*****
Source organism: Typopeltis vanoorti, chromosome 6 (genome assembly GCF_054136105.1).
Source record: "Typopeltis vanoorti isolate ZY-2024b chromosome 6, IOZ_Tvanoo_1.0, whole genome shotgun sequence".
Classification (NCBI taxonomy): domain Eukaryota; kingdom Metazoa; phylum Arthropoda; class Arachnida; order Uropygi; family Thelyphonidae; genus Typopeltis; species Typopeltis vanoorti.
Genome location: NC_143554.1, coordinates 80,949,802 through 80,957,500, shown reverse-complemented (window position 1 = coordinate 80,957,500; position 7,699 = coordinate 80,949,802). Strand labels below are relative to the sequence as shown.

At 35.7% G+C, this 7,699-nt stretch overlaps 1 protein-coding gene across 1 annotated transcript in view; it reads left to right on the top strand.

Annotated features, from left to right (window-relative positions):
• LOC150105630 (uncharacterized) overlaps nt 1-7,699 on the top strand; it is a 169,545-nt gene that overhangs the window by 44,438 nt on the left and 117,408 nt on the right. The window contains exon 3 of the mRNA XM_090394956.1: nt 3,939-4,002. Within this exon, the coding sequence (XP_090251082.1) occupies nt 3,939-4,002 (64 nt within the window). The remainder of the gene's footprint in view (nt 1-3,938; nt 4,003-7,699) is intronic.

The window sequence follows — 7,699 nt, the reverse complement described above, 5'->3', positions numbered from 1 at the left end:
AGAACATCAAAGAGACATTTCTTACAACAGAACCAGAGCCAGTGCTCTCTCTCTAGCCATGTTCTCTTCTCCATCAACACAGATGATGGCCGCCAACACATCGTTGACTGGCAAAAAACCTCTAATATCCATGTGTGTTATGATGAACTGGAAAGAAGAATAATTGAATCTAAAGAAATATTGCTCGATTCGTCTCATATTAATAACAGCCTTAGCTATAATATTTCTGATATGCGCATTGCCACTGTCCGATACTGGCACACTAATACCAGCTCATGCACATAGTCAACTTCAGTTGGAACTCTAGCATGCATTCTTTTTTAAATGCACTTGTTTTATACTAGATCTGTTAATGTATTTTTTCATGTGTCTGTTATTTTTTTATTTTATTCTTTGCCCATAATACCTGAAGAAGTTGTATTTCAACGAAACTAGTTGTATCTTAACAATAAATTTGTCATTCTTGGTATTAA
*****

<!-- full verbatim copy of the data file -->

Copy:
Source organism: Typopeltis vanoorti, chromosome 6 (genome assembly GCF_054136105.1).
Source record: "Typopeltis vanoorti isolate ZY-2024b chromosome 6, IOZ_Tvanoo_1.0, whole genome shotgun sequence".
Classification (NCBI taxonomy): domain Eukaryota; kingdom Metazoa; phylum Arthropoda; class Arachnida; order Uropygi; family Thelyphonidae; genus Typopeltis; species Typopeltis vanoorti.
Genome location: NC_143554.1, coordinates 80,949,802 through 80,957,500, shown reverse-complemented (window position 1 = coordinate 80,957,500; position 7,699 = coordinate 80,949,802). Strand labels below are relative to the sequence as shown.

At 35.7% G+C, this 7,699-nt stretch overlaps 1 protein-coding gene across 1 annotated transcript in view; it reads left to right on the top strand.

Annotated features, from left to right (window-relative positions):
• LOC150105630 (uncharacterized) overlaps nt 1-7,699 on the top strand; it is a 169,545-nt gene that overhangs the window by 44,438 nt on the left and 117,408 nt on the right. The window contains exon 3 of the mRNA XM_090394956.1: nt 3,939-4,002. Within this exon, the coding sequence (XP_090251082.1) occupies nt 3,939-4,002 (64 nt within the window). The remainder of the gene's footprint in view (nt 1-3,938; nt 4,003-7,699) is intronic.

The window sequence follows — 7,699 nt, the reverse complement described above, 5'->3', positions numbered from 1 at the left end:
AGAACATCAAAGAGACATTTCTTACAACAGAACCAGAGCCAGTGCTCTCTCTCTAGCCATGTTCTCTTCTCCATCAACACAGATGATGGCCGCCAACACATCGTTGACTGGCAAAAAACCTCTAATATCCATGTGTGTTATGATGAACTGGAAAGAAGAATAATTGAATCTAAAGAAATATTGCTCGATTCGTCTCATATTAATAACAGCCTTAGCTATAATATTTCTGATATGCGCATTGCCACTGTCCGATACTGGCACACTAATACCAGCTCATGCACATAGTCAACTTCAGTTGGAACTCTAGCATGCATTCTTTTTTAAATGCACTTGTTTTATACTAGATCTGTTAATGTATTTTTTCATGTGTCTGTTATTTTTTTATTTTATTCTTTGCCCATAATACCTGAAGAAGTTGTATTTCAACGAAACTAGTTGTATCTTAACAATAAATTTGTCATTCTTGGTATTAA